I have a soft spot in my heart for old school American Chinese restaurants. They are the food of my childhood, serving up comforting favorites like crispy egg rolls, chop suey and day-glo orange sweet and sour pork. Theses restaurants may not have been authentically Chinese but they served up some delicious food and the Ho-Wah in Phoenix Arizona was no exception. It is long gone but is, to this day, the standard by which I judge all American Cantonese restaurants. A storefront with an old neon sign and a very particular typeface will stop me in my tracks every time. The food may be hit or miss but when I’m lucky enough to find a good one, it brings me right back to those childhood meals at Ho-Wah and I’m happy.
As a kid, I really liked the cookies that came at the end of the meal. What kid doesn’t? They aren’t Chinese in the least bit, rather American through and through, but we all look forward to them. At Ho-Wah this always meant a fortune cookie and an almond cookie for every person. One was rather tasteless and came with curious messages I never really understood as a kid. My preference was the almond cookie, especially dunked in hot tea. It was crunchy and crumbly with a nice almond flavor and soaked up the tea in the best possible way. I happily crunched away while trying to figure out what Confucius was trying to tell me. And who Confucius was.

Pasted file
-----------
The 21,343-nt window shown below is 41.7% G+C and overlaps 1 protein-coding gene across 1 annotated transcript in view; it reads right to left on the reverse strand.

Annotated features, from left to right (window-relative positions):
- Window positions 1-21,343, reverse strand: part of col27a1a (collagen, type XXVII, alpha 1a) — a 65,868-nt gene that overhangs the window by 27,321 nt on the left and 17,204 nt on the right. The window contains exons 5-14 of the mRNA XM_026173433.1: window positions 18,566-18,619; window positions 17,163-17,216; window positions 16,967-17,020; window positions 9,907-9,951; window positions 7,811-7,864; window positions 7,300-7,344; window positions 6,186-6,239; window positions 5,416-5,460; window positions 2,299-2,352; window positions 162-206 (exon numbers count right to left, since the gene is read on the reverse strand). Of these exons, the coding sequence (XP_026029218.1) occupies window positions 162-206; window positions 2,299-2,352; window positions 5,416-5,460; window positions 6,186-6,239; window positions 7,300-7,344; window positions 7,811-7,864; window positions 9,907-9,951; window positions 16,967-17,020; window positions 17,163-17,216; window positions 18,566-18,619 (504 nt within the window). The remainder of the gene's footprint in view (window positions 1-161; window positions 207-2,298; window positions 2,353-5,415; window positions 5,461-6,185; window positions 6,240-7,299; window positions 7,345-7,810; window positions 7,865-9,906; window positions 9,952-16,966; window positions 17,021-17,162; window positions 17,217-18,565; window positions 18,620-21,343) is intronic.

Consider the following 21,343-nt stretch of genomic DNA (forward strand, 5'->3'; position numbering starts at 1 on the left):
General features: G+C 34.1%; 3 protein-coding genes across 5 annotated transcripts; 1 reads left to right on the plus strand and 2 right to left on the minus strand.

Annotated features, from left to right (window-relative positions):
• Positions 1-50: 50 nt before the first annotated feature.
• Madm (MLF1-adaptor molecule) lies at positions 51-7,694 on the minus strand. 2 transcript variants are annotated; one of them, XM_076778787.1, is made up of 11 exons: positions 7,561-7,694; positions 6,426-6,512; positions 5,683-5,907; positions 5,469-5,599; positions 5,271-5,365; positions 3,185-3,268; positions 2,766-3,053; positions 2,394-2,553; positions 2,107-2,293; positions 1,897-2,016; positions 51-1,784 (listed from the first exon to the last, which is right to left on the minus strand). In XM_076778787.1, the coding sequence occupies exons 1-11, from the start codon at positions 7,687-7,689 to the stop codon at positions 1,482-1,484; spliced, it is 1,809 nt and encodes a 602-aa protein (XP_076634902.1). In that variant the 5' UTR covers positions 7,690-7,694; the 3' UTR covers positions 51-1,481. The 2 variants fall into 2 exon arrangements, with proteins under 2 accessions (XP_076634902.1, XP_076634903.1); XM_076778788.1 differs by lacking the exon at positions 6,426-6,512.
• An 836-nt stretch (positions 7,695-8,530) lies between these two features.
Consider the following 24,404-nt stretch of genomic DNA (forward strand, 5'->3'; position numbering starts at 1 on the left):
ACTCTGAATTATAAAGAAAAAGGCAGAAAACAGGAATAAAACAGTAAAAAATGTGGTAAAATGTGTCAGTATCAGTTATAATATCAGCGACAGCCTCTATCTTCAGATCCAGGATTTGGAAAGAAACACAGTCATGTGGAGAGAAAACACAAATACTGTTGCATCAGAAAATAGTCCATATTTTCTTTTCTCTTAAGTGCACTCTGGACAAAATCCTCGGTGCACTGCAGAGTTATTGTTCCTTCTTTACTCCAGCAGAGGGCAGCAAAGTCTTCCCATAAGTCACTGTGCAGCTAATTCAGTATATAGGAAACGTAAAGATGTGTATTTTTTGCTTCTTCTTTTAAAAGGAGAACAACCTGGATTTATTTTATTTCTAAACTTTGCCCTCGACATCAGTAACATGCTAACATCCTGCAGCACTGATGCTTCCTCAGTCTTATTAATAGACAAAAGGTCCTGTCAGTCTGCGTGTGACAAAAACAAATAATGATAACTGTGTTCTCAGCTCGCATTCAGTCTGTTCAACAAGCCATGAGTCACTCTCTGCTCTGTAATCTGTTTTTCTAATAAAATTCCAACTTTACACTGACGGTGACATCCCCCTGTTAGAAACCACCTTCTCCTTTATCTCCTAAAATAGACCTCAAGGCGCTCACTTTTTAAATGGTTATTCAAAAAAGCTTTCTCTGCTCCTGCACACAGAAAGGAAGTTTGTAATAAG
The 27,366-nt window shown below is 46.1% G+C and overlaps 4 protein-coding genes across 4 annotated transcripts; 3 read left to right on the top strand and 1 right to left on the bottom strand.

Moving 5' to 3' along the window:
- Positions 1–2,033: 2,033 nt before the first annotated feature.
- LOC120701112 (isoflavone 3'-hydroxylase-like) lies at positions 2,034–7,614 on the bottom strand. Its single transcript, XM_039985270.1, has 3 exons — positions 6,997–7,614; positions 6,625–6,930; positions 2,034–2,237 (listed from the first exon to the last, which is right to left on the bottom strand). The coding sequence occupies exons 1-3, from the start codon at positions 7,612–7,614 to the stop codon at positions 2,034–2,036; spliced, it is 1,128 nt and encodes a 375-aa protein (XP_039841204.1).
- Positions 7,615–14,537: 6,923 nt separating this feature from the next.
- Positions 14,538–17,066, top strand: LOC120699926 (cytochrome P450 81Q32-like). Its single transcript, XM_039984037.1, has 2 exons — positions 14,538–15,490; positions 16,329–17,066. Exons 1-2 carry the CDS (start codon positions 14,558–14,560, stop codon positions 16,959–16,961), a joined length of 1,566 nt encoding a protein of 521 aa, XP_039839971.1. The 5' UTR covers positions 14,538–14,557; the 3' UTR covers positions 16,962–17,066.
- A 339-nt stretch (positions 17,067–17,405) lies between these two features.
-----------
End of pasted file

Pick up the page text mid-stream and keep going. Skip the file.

I wandered past a Chinese bakery last week and decided to pop in for some dim sum to go. I noticed they had a few kinds of almond cookies – large sleeves of a dozen or so that were identical to the restaurant versions, but in the bakery case were larger and better looking cookies. Large, flat, covered with cracks and that interesting egg yolk yellow color that I’m sure is from a touch of food dye rather than actual yolks. I bought a few of those. Once home, I brewed a pot of tea and dunked away. Delicious even if there were crumbs all over the place. No one ever said eating Chinese almond cookies was a neat endeavor.
I thought maybe I’d make some for Chinese New Year. Something a little less artificially dyed and flavored so I started researching. Most online recipes were all fairly similar and loosely built around a shortbread formula. Butter, flour, powdered sugar. The almond flavor came from extract rather than almond flour, which sounded right. So I settled on a recipe and tried it. I should have known better. It had cake flour, which is all wrong. Though the source sounded right, the cookies were all kinds of wrong. Too soft, too cakey and absolutely not dunkable. No.
Not liking what I was seeing online, I went old school. It was time to consult my Polish grandmother’s favorite cookbook so I grabbed her copy of The Thousand Recipe Chinese Cookbook off the shelf. It was heavy, nearly 1000 pages, with a well worn dust jacket and as I flipped through I came across all her little page markers. She had marked off egg drop soup with a Disneyland playing card, the fried rice pages with a Christmas card from a furniture store and stir fries with a letter from Time-Life books thanking her for her order. I have those Time-Life books too. Paging through my grandmother’s cookbooks is a treasure hunt; I never know what I’ll find stuck between the pages and I love it so much.